Posted by: Judy | July 24, 2012

My reasons for NOT losing weight..

Thank you to all those who participated in last weeks post about hiding behind weight. As suggests were made as to the logic behind my choice, I realized they all played a part, so here they are:

1. Weight as a shield. It creates a physical barrier.

My sister is exploring boundaries over at her blog, We Are One, and the one she tackled first was skin. Fat is an extension of that boundary. Fat is frowned upon by society and even more so by perfectionists. Fat isn’t a simple shield but an invisibility cloak. No one looks at you, so they leave you alone. At last.

2. Weight as rebellion.

I never smoked or drank or did drugs or much of anything else. I was too busy trying to be invisible. Those who haven’t found themselves in such a position have no idea how much work it is. Food became one aspect over which I had control.

3. Weight is the new whip I use on myself. I’m fat. I’m bad.

Society echoes what I’ve been taught all my life. If I’m going to be punished for things I can’t control, then I’m going to make it worthwhile by doing something. Eating badly is as good a crime as any of the other insane things for which I was punished.

Fine. I get it. Now what?

I’ve thought a lot about this and yet I haven’t. I’ve never approached it quite this way before.

Debunking my reasons.

1. Weight as a shield.

It isn’t. Not really. In fact, it impedes my ability to protect myself. I’ve turned over my responsibility to make and maintain boundaries to fat cells.

Really?

Are you kidding me?

Bah!

Okay. In some ways it does make me invisible to others but not all others. Some pretty nasty comments are made by total strangers, so I’m not really invisible. I’m pretending. Shoot. I’m lying to myself.

The predators in my life still touched me without permission and in inappropriate ways, so it wasn’t really working. I was pretending it was working…when the truth was that I was creating my own invisible barrier by staying away from the predators. The fat has been my visible evidence but not the truth.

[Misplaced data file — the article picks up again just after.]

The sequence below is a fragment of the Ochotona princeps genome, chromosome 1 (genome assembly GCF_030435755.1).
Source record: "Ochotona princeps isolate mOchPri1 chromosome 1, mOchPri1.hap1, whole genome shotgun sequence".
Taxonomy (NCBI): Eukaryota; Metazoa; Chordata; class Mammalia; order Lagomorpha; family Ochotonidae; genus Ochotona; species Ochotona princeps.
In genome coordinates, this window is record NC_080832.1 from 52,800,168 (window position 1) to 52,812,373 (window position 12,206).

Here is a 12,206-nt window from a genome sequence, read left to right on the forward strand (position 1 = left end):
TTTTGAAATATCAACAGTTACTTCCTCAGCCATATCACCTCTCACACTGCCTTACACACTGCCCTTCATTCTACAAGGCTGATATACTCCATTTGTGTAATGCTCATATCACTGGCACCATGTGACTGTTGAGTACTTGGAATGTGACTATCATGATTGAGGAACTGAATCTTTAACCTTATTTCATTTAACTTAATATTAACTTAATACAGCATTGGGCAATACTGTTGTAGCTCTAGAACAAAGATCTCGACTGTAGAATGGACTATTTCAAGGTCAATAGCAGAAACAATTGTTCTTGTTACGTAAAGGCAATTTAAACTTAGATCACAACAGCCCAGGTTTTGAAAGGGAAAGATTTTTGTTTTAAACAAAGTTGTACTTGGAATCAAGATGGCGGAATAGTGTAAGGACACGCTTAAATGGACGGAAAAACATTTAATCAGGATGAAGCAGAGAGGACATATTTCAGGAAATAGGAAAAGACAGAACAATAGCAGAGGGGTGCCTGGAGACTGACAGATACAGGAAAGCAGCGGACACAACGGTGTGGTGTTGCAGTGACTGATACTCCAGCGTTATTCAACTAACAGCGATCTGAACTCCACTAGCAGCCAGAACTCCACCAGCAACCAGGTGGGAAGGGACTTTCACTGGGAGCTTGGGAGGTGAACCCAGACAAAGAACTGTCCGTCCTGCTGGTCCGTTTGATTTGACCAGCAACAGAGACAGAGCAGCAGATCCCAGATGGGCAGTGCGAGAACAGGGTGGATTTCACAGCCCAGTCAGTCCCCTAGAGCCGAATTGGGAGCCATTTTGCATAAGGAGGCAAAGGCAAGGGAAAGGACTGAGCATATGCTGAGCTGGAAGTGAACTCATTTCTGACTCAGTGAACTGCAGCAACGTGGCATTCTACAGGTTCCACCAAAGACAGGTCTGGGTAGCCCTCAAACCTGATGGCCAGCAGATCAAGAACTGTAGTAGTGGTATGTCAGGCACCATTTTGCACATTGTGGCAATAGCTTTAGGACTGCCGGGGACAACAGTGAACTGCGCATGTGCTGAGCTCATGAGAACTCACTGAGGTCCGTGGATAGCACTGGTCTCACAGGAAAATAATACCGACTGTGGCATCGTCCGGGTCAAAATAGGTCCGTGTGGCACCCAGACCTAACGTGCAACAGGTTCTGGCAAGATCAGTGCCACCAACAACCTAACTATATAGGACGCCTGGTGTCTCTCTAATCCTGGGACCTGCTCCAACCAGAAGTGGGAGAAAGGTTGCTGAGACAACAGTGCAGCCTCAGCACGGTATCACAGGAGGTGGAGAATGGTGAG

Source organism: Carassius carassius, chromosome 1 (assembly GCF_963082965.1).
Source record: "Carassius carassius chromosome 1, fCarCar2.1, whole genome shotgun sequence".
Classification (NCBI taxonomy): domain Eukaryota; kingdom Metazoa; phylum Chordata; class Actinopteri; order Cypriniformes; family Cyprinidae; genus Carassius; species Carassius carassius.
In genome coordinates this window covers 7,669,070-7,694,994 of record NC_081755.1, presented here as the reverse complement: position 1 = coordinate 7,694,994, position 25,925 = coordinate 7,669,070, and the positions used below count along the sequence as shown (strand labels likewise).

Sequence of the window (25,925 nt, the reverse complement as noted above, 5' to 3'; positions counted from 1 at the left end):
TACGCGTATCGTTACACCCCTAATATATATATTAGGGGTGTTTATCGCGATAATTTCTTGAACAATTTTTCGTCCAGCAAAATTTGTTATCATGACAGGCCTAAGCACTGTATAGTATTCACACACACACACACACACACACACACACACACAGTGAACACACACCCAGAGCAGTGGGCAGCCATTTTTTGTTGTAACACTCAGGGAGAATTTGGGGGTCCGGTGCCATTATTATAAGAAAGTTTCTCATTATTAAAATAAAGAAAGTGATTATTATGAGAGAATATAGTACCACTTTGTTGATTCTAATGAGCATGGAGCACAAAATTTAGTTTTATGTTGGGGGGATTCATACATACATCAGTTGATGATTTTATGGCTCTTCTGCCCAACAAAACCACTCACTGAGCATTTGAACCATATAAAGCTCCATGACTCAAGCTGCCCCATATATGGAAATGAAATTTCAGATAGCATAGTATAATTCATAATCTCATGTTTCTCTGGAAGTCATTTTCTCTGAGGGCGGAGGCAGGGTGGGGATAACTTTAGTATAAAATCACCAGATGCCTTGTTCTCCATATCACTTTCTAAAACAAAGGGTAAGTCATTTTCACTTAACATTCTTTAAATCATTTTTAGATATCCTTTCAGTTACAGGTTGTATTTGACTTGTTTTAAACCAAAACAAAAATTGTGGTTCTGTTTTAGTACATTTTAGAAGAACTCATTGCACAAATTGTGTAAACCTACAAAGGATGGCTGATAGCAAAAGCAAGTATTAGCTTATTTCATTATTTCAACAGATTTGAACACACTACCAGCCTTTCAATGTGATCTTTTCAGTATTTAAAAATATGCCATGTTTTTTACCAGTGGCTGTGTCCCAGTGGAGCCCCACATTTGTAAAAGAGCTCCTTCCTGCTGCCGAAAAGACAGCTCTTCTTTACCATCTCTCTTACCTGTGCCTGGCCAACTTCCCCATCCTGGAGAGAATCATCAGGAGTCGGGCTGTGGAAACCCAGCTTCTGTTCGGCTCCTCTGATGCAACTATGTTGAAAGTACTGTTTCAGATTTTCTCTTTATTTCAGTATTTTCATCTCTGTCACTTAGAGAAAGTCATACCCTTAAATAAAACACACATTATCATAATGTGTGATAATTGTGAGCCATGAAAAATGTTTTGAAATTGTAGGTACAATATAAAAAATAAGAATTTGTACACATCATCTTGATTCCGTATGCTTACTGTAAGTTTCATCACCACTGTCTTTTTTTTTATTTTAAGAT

Now, another consideration is that it made it more difficult for the predators to touch certain areas of the body. Okay, that makes my skin crawl. As it should. This does not change the fact that I was creating healthy barriers by staying away. The fat was a convenient excuse.

Am I ready to let go of the excuse?

I hope so.

2. Weight as rebellion.

I am almost 50 years old. I think it’s okay if I stop rebelling via my diet.

Instead, I need to explore other ways to rebel. I’m not used to thinking in these terms, so I’m going to have to consider the possibilities…oh, I’m a writer. My new rebellion. What did I always hear? “You can’t make money as a writer.” Well, I’m rebelling, and I’m going to give it my best shot. So there.

3. Weight as the new whip I use on myself.

I think this is going to be the toughest. I have to believe I no longer deserve to be punished, even though that is exactly what I was taught to believe.

The problem with this one is uniquely different from the other two. The previous two require some thought process change, but there are also physical, tangible things I can do and am doing. This one is all in my head. There has to be a way past this stumbling block. Finding a new whip is not an option.

I remember my last counselor asking me if I wanted to work for a boss who always criticized me, belittled me, hurt me, or did I want to work for a boss who praised me, loved me, and fought for me. I remember thinking that my answer probably wasn’t the correct one: I’d work better for the brutal boss because it’s familiar. I’m not sure I’d trust the nice boss. He proceed as if I’d answered correctly, and told me to fire the mean boss and create the nice one.

Sure.

Whatever.

I’m able to look back now and see how my friend who edits for me is the nice boss, and I do much better in my writing because of her.

Oh.

God’s been showing me, but I haven’t been listening.

Okay.

I can do the nice boss, but it’s going to take practice.

What a surprise.

Not.


Responses

  1. Nice bosses can still have high expectations, the encouragement and peaceful atmosphere make way to really excel. I think the nasty boss producing more is an illusion. We were taught so many lies. Hugs.

    • Yes, we were. ((Ruth))


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